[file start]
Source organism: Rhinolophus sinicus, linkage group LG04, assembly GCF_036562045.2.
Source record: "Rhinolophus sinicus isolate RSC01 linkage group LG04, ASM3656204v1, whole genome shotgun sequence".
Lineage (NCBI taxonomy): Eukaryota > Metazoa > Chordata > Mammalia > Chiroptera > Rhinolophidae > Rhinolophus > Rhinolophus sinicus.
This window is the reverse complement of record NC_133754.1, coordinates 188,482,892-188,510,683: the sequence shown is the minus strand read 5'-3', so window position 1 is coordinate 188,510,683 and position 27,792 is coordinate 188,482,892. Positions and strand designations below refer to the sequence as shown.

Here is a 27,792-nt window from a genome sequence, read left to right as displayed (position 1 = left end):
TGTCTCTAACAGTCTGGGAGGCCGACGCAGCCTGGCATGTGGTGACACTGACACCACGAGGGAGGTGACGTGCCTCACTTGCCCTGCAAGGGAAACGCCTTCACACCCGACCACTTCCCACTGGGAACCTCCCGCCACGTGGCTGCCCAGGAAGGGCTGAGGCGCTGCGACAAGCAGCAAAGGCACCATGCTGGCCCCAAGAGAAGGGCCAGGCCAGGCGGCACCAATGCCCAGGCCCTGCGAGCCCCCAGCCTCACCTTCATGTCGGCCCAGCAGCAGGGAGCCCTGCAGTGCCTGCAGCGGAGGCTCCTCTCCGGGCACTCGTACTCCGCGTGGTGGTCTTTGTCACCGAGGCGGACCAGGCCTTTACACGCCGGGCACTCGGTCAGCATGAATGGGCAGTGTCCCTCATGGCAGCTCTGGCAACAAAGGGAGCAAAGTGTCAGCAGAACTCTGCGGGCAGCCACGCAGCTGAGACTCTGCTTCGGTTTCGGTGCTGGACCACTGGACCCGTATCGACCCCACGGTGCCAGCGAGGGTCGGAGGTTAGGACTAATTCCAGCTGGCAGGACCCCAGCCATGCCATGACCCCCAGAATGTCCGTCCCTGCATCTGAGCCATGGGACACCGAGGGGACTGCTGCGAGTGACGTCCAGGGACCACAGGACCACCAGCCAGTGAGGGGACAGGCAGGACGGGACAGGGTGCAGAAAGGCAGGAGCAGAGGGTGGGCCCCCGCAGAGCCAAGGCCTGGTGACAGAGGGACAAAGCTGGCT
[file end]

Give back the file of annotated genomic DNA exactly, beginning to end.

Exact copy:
Source organism: Rhinolophus sinicus, linkage group LG04, assembly GCF_036562045.2.
Source record: "Rhinolophus sinicus isolate RSC01 linkage group LG04, ASM3656204v1, whole genome shotgun sequence".
Lineage (NCBI taxonomy): Eukaryota > Metazoa > Chordata > Mammalia > Chiroptera > Rhinolophidae > Rhinolophus > Rhinolophus sinicus.
This window is the reverse complement of record NC_133754.1, coordinates 188,482,892-188,510,683: the sequence shown is the minus strand read 5'-3', so window position 1 is coordinate 188,510,683 and position 27,792 is coordinate 188,482,892. Positions and strand designations below refer to the sequence as shown.

Here is a 27,792-nt window from a genome sequence, read left to right as displayed (position 1 = left end):
TGTCTCTAACAGTCTGGGAGGCCGACGCAGCCTGGCATGTGGTGACACTGACACCACGAGGGAGGTGACGTGCCTCACTTGCCCTGCAAGGGAAACGCCTTCACACCCGACCACTTCCCACTGGGAACCTCCCGCCACGTGGCTGCCCAGGAAGGGCTGAGGCGCTGCGACAAGCAGCAAAGGCACCATGCTGGCCCCAAGAGAAGGGCCAGGCCAGGCGGCACCAATGCCCAGGCCCTGCGAGCCCCCAGCCTCACCTTCATGTCGGCCCAGCAGCAGGGAGCCCTGCAGTGCCTGCAGCGGAGGCTCCTCTCCGGGCACTCGTACTCCGCGTGGTGGTCTTTGTCACCGAGGCGGACCAGGCCTTTACACGCCGGGCACTCGGTCAGCATGAATGGGCAGTGTCCCTCATGGCAGCTCTGGCAACAAAGGGAGCAAAGTGTCAGCAGAACTCTGCGGGCAGCCACGCAGCTGAGACTCTGCTTCGGTTTCGGTGCTGGACCACTGGACCCGTATCGACCCCACGGTGCCAGCGAGGGTCGGAGGTTAGGACTAATTCCAGCTGGCAGGACCCCAGCCATGCCATGACCCCCAGAATGTCCGTCCCTGCATCTGAGCCATGGGACACCGAGGGGACTGCTGCGAGTGACGTCCAGGGACCACAGGACCACCAGCCAGTGAGGGGACAGGCAGGACGGGACAGGGTGCAGAAAGGCAGGAGCAGAGGGTGGGCCCCCGCAGAGCCAAGGCCTGGTGACAGAGGGACAAAGCTGGCT